Suzanne Willett outside Community Living HuntsvilleThink about a time when you were included. How did that make you feel? Now, think about a time when you were excluded. How did that make you feel?
 
Suzanne Willett, executive director for Community Living Huntsville and president-elect for the Rotary Club of North Muskoka, led club members in a discussion on inclusion for Community Living Month in May.

"Each experience of being included and excluded has a lasting effect on how you think and feel," said Willett. "And these experiences can affect all stages of your life, and how you might feel in different situations."

Community Living Huntsville, a not-for-profit registered charity, supports roughly 300 children and adults with developmental disabilities and their families in North Muskoka to live the lives they choose, as active and valued members of an inclusive community. The organization employs roughly 80 staff members, such as developmental service workers, employment specialists, family support workers and resource teachers.

"Advocates of the Community Living movement believe people with disabilities, including those with developmental disabilities, are citizens, too," said Willett. "They believe that, with the right community services and support, people with developmental disabilities could live and participate in their own communities, just like everyone else."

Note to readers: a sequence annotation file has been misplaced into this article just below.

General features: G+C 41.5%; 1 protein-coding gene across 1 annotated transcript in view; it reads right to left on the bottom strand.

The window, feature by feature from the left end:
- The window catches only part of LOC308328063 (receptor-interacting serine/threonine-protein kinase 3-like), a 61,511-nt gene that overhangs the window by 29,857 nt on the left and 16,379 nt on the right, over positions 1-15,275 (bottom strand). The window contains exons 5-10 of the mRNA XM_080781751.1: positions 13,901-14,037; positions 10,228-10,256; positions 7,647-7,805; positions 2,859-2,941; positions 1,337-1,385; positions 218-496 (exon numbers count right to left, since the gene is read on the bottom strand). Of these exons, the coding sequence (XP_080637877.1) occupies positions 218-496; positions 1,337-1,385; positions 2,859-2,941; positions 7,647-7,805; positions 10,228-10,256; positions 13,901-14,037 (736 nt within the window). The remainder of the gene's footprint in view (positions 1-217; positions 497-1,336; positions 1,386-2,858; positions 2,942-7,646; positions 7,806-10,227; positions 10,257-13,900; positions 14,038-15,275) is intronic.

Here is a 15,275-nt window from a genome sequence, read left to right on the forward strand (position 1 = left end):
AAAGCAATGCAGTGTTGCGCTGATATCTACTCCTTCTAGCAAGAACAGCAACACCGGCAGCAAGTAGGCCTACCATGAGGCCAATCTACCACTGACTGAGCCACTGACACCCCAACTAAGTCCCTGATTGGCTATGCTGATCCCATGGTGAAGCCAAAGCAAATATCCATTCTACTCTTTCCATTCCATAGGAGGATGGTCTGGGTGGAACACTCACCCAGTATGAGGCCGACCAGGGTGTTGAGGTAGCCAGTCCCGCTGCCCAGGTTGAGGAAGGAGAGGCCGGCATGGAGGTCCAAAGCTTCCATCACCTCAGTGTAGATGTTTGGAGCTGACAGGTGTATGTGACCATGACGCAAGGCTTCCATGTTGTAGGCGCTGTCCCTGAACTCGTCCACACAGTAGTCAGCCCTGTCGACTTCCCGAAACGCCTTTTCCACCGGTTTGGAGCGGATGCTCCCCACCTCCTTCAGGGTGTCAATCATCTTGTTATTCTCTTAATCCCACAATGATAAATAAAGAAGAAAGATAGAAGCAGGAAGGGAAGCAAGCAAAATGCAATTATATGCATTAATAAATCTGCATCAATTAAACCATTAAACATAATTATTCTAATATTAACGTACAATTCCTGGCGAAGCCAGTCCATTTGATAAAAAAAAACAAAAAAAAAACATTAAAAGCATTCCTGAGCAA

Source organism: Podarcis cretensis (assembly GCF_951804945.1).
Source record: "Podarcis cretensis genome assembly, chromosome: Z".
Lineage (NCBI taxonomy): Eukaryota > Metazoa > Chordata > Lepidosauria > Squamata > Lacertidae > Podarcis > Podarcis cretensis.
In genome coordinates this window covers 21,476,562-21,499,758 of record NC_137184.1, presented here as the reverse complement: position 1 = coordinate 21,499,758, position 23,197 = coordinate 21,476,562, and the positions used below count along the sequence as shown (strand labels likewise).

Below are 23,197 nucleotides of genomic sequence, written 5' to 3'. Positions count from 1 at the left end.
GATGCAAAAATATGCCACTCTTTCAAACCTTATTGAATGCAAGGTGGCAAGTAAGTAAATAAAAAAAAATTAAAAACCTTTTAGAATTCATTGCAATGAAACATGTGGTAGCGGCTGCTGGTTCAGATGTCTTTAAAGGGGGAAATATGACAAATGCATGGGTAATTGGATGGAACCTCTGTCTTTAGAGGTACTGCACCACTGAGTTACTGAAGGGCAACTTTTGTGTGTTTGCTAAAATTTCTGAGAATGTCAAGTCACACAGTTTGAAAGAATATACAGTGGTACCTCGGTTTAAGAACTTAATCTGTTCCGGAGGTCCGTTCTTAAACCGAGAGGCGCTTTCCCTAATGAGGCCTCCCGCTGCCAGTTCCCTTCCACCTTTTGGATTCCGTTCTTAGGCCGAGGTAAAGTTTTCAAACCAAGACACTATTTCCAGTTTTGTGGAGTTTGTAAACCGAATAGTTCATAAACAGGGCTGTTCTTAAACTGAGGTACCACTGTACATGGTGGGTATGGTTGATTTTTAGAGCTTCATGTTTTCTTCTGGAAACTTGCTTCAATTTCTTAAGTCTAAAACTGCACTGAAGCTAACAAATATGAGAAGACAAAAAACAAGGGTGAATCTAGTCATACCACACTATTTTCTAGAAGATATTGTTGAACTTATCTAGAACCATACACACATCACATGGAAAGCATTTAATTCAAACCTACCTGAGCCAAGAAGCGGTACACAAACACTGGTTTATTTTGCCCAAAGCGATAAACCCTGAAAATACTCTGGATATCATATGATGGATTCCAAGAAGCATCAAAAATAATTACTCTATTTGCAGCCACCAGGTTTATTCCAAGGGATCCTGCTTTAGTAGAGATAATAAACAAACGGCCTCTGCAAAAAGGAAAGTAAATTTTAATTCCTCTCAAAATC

But she noted there were people in Huntsville who did not feel the same sense of belonging in their community that others did, despite it being essential to the human experience.

Willett said many people felt isolated well before the COVID-19 pandemic struck, despite strides in advocacy and action over decades. And the pandemic has deepened that isolation.

"The pandemic has been so difficult," she said. "In my opinion, it has put us back 10 or 20 years in terms of the work we have done."

The pandemic has since prompted a broader community conversation about isolation and inclusion.

Willett added, too, that there was a difference between inclusion and belonging, and while efforts toward inclusion were vital, the ultimate goal was a sense of belonging.

"Inclusion is being invited to the dance," she said. "Belonging is being invited to dance."

She asked club members to remember there were people with vulnerabilities in the community who will continue to experience isolation long after the pandemic ends. And she encouraged everyone to lead by example in promoting inclusion and increasing a sense of belonging for people with developmental disabilities.

"For over 60 years, we (Community Living Huntsville) have worked toward making Huntsville a place where everyone's voice is heard, their decisions are respected, and their contributions are valued," said Willett. "But we're not done yet. We're far from it. And we can't do it alone."